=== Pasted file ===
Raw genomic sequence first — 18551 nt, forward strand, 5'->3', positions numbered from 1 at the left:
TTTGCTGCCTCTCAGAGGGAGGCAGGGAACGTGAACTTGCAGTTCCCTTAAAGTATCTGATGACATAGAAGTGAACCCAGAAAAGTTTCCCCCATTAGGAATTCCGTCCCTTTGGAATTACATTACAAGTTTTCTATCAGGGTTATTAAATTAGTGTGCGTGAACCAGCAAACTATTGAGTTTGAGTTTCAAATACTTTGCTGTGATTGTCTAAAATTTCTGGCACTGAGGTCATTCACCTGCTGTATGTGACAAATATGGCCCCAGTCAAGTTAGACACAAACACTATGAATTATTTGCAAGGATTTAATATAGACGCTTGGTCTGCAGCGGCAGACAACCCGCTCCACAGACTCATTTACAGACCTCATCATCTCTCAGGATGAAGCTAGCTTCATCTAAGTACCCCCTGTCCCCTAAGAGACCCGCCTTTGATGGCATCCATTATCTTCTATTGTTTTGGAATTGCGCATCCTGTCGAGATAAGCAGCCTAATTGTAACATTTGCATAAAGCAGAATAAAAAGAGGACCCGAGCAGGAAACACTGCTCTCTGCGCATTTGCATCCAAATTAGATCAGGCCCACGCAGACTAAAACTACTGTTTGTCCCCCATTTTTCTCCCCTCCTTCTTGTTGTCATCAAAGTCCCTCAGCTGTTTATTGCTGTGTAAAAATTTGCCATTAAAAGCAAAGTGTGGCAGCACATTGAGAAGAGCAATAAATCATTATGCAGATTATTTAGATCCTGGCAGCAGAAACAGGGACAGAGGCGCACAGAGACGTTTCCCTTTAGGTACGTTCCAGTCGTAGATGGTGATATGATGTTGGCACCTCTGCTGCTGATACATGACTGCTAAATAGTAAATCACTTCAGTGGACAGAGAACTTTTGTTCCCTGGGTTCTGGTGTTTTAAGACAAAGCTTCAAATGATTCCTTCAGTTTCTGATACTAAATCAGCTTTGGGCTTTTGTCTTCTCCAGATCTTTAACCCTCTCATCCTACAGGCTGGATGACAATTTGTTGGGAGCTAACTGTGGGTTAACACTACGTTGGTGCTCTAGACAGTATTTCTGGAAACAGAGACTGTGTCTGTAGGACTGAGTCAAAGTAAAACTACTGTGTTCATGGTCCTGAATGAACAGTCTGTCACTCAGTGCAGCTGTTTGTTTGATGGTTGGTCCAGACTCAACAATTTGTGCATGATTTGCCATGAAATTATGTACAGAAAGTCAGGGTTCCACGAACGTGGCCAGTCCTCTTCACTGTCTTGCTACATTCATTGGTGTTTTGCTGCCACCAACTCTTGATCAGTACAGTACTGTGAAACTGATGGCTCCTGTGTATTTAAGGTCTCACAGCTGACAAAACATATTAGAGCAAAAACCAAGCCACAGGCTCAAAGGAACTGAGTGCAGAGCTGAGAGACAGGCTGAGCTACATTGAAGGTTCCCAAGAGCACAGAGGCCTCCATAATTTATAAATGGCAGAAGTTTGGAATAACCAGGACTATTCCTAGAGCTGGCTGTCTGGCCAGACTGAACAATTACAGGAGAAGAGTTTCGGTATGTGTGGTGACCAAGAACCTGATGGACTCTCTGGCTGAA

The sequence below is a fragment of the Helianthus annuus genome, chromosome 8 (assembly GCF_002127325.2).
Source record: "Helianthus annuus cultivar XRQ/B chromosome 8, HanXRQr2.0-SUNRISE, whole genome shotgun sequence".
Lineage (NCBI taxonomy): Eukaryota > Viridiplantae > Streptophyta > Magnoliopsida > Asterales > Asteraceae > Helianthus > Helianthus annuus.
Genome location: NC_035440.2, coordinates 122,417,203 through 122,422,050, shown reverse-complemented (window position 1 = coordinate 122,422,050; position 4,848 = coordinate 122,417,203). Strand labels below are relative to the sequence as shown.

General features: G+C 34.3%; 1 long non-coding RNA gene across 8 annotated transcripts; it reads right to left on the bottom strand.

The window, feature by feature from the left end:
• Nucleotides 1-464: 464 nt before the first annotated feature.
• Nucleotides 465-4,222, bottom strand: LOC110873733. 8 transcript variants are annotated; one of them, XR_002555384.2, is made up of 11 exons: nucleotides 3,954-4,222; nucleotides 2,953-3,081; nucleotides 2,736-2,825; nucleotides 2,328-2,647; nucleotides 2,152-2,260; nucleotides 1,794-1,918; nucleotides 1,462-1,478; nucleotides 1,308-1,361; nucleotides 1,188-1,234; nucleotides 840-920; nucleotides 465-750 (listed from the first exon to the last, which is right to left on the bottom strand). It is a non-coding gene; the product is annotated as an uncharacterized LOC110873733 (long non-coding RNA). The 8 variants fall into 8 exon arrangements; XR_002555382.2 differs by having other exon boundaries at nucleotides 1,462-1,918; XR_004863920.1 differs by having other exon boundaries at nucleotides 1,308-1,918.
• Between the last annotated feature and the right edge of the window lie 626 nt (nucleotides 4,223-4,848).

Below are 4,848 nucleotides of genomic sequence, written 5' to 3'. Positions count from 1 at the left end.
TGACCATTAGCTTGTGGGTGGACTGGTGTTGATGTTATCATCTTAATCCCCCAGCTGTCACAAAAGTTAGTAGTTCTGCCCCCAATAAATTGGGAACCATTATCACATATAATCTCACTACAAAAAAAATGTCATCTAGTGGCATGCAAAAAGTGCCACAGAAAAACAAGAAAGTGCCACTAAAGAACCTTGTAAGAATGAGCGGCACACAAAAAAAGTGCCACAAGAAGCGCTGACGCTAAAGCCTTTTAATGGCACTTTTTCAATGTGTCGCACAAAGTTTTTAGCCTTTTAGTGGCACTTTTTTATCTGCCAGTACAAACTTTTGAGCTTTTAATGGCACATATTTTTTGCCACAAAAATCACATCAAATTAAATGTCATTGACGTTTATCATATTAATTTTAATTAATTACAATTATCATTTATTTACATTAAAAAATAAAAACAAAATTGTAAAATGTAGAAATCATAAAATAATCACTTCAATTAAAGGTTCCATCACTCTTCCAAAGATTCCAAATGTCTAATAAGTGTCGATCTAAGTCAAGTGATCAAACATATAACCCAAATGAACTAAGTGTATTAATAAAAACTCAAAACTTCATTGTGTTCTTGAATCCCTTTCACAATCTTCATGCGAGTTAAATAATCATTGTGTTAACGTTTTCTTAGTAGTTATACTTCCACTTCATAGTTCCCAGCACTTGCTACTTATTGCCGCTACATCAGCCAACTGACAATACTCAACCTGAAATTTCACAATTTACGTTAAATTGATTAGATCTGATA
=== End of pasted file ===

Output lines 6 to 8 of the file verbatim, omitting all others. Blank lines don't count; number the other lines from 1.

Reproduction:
Genome location: NC_035440.2, coordinates 122,417,203 through 122,422,050, shown reverse-complemented (window position 1 = coordinate 122,422,050; position 4,848 = coordinate 122,417,203). Strand labels below are relative to the sequence as shown.

General features: G+C 34.3%; 1 long non-coding RNA gene across 8 annotated transcripts; it reads right to left on the bottom strand.

The window, feature by feature from the left end: